Working practices review will look at how to improve quality of jobs in the UK

The head of a Government review into working practices wants to improve the quality of UK jobs

Chief Executive of the Royal Society for the encouragement of Arts, Manufactures and Commerce (RSA), Matthew Taylor, said the UK has been good at creating jobs and flexible work, however it’s been less successful in addressing the level of quality of work, including productivity and also raised the question of companies avoiding paying tax.

“People are choosing self-employment, but it can be a way to avoid responsibility for paying tax,” he told the Press Association.

Evidence will be taken from businesses and workers nationwide before reporting back to the Government in June.

According to a new TUC report, the growth of insecure employment – those working without guaranteed hours or baseline employment rights, including cases such as Uber and Deliveroo – is costing the Government an estimated £4 billion a year.

It was claimed that the rise in low-paid self-employment accounts for just over half of this bill, with the Government collecting billions less in income tax and National Insurance contributions, contributing to an additional £1.9 billion hole in the public finances.

TUC general secretary Frances O’Grady said: “The huge rise in insecure work isn’t just bad for workers, it’s punching a massive hole in the public finances too.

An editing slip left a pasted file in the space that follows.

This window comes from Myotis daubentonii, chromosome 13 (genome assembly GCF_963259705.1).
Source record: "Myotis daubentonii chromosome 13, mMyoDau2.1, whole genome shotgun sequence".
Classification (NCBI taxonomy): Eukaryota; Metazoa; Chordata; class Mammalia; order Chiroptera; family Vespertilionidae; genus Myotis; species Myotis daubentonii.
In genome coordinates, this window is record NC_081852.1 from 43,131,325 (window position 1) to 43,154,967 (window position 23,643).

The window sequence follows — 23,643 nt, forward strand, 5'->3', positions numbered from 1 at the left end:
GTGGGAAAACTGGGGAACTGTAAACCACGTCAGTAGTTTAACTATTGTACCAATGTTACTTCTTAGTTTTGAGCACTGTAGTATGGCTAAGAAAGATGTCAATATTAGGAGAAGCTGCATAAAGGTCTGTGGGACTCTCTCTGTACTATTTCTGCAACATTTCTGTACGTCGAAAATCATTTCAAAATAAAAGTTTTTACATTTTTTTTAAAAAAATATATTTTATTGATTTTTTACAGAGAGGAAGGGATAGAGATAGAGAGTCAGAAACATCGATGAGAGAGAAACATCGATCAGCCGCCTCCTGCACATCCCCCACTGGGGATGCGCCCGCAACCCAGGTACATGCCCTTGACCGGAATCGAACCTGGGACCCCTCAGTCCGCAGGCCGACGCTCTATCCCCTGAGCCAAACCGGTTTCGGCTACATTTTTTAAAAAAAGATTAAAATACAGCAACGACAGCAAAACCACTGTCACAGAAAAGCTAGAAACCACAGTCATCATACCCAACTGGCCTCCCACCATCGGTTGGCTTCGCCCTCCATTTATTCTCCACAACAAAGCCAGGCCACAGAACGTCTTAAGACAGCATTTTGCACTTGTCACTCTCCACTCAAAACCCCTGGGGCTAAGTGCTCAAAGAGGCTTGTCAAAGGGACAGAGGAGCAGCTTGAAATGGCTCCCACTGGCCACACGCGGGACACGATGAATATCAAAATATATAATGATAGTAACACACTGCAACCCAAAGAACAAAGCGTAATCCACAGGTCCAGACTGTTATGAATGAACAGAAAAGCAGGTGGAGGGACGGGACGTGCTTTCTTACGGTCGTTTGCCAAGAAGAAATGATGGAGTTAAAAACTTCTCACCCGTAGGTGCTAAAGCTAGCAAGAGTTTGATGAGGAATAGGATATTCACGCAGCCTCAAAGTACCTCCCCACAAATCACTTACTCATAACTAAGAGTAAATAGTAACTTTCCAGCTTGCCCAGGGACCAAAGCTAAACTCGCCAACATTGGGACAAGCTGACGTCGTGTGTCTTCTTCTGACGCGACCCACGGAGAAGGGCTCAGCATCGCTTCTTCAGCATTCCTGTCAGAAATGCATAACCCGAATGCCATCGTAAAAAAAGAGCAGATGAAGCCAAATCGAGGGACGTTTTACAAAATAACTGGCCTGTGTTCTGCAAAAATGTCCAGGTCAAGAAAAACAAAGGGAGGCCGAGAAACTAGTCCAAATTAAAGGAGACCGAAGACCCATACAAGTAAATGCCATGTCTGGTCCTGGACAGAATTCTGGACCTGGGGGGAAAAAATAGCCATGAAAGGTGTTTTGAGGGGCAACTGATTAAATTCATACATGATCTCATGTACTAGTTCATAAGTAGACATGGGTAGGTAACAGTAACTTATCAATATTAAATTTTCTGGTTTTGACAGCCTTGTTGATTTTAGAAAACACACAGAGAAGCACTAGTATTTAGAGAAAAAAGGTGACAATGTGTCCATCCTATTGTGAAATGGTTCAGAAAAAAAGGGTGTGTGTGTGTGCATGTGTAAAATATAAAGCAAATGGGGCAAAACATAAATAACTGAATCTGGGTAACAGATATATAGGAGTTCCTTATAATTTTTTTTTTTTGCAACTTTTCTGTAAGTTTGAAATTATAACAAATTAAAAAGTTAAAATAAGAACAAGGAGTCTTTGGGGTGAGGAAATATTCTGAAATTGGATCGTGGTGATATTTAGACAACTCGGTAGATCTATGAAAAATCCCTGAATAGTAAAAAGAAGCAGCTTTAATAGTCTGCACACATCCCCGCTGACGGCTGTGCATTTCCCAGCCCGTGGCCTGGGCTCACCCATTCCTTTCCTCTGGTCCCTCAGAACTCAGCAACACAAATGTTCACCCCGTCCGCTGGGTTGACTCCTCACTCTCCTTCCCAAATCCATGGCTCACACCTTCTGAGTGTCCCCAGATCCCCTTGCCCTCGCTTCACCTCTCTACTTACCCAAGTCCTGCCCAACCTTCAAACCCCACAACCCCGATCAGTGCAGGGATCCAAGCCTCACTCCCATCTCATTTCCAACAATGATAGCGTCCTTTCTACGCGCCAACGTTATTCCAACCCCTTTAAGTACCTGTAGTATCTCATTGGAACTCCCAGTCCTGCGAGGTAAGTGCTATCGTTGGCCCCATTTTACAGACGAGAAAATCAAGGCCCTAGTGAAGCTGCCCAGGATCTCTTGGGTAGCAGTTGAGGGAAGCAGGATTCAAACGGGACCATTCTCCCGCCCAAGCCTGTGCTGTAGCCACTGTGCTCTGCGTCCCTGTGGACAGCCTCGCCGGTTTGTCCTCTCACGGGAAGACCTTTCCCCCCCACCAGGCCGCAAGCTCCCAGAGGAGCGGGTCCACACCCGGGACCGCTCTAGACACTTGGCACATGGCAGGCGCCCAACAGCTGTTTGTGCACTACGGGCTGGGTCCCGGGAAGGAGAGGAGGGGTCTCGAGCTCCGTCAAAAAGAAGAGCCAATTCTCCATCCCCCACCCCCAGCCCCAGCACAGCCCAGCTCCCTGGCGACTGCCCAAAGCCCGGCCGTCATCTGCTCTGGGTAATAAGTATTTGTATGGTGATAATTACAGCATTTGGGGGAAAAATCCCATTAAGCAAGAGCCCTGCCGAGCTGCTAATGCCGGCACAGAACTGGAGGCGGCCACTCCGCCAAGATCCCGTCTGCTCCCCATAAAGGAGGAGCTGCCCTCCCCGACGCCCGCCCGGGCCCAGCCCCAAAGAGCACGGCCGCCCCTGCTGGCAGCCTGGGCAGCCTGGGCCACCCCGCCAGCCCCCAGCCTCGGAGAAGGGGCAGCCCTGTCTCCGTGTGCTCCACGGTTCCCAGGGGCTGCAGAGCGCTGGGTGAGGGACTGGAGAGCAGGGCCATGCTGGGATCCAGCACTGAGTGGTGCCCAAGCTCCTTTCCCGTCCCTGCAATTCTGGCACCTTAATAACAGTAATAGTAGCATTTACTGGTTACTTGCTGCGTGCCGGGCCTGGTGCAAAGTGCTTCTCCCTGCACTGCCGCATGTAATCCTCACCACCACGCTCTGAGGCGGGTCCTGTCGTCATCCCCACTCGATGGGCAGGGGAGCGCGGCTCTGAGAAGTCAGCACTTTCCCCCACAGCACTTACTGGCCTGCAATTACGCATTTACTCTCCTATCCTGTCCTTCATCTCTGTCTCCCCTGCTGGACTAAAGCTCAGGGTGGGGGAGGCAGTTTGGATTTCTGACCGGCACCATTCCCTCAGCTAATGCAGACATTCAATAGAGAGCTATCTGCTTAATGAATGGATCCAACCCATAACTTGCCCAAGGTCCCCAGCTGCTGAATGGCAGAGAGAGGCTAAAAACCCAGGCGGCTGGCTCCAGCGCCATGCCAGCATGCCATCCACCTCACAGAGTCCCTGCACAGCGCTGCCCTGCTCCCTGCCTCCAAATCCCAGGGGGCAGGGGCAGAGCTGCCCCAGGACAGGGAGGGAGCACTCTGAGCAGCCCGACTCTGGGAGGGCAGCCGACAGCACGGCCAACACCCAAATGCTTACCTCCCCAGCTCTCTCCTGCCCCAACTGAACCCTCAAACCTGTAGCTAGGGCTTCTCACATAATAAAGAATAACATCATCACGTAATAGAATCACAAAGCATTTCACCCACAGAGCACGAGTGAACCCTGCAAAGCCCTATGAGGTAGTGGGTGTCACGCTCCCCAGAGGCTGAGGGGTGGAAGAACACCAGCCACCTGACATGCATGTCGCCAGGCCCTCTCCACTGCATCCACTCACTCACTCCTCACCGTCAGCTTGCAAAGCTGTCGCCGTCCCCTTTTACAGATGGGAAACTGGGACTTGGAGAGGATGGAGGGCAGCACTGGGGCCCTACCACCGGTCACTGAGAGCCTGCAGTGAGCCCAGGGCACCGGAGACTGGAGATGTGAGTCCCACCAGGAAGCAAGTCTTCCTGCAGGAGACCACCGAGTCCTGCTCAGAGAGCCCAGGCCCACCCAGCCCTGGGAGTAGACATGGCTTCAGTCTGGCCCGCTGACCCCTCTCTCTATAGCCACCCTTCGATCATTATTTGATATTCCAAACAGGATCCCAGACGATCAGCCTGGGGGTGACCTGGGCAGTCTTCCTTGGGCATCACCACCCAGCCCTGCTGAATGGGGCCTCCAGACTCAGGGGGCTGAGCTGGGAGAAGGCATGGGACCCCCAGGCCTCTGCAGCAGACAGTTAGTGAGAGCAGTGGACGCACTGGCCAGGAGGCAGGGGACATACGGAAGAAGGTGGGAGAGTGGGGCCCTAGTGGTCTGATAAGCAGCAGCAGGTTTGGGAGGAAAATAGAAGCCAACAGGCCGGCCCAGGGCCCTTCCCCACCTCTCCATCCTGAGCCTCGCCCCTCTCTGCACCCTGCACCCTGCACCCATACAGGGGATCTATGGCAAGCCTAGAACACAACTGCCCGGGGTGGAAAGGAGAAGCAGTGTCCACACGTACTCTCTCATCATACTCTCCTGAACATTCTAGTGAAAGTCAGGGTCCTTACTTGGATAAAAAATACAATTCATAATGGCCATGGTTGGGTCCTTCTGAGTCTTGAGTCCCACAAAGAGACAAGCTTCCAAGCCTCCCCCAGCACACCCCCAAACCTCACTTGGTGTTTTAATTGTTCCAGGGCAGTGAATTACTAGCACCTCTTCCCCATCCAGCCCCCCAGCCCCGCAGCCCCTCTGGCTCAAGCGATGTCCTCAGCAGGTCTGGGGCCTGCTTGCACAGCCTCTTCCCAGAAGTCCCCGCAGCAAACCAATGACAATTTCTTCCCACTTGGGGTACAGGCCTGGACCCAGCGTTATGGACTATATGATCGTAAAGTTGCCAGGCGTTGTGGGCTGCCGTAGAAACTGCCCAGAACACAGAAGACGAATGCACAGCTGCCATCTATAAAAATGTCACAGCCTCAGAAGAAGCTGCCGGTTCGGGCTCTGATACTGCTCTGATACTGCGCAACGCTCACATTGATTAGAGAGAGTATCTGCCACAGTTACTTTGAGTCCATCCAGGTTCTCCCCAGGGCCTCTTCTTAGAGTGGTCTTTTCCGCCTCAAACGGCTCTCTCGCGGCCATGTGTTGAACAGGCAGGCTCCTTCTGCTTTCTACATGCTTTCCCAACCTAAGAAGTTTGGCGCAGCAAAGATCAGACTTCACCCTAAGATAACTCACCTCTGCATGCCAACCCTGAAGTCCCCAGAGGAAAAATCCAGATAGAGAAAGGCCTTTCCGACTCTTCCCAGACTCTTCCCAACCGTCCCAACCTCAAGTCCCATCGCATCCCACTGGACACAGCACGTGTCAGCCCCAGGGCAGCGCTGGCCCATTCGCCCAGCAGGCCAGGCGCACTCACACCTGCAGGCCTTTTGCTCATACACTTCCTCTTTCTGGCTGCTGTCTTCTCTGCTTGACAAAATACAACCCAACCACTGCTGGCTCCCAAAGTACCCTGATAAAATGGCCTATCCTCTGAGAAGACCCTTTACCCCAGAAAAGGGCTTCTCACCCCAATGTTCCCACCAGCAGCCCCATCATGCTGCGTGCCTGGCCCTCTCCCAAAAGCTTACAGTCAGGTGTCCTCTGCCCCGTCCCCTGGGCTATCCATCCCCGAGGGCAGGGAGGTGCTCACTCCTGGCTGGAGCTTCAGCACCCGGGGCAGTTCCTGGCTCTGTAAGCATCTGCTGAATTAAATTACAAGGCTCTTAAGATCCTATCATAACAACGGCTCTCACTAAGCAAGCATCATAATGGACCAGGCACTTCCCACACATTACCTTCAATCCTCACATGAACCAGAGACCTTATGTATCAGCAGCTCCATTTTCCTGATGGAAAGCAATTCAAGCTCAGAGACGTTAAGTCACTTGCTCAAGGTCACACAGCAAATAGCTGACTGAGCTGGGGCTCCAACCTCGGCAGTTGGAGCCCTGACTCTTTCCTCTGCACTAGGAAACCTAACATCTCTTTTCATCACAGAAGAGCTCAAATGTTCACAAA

“Zero-hours contracts and low-paid self-employment are costing the economy billions every year in lost tax revenues. That’s money that could be spent on stopping the crisis in our schools and hospitals and making sure every elderly person gets decent care.

“Bosses who employ staff on shady contracts are cheating all of us. That’s why we desperately need more decent jobs that pay a fair wage.

“Getting more people into unions is key. Workers in unionised workplaces are twice as likely to be on better-paid secure contracts.”

Green Party co-leader Jonathan Bartley said: “The news that insecure work is hurting public finances reinforces what we already knew – insecure work is bad for everyone.

“The gig economy offers flexibility but in reality leaves workers without basic rights and vulnerable to exploitation.”

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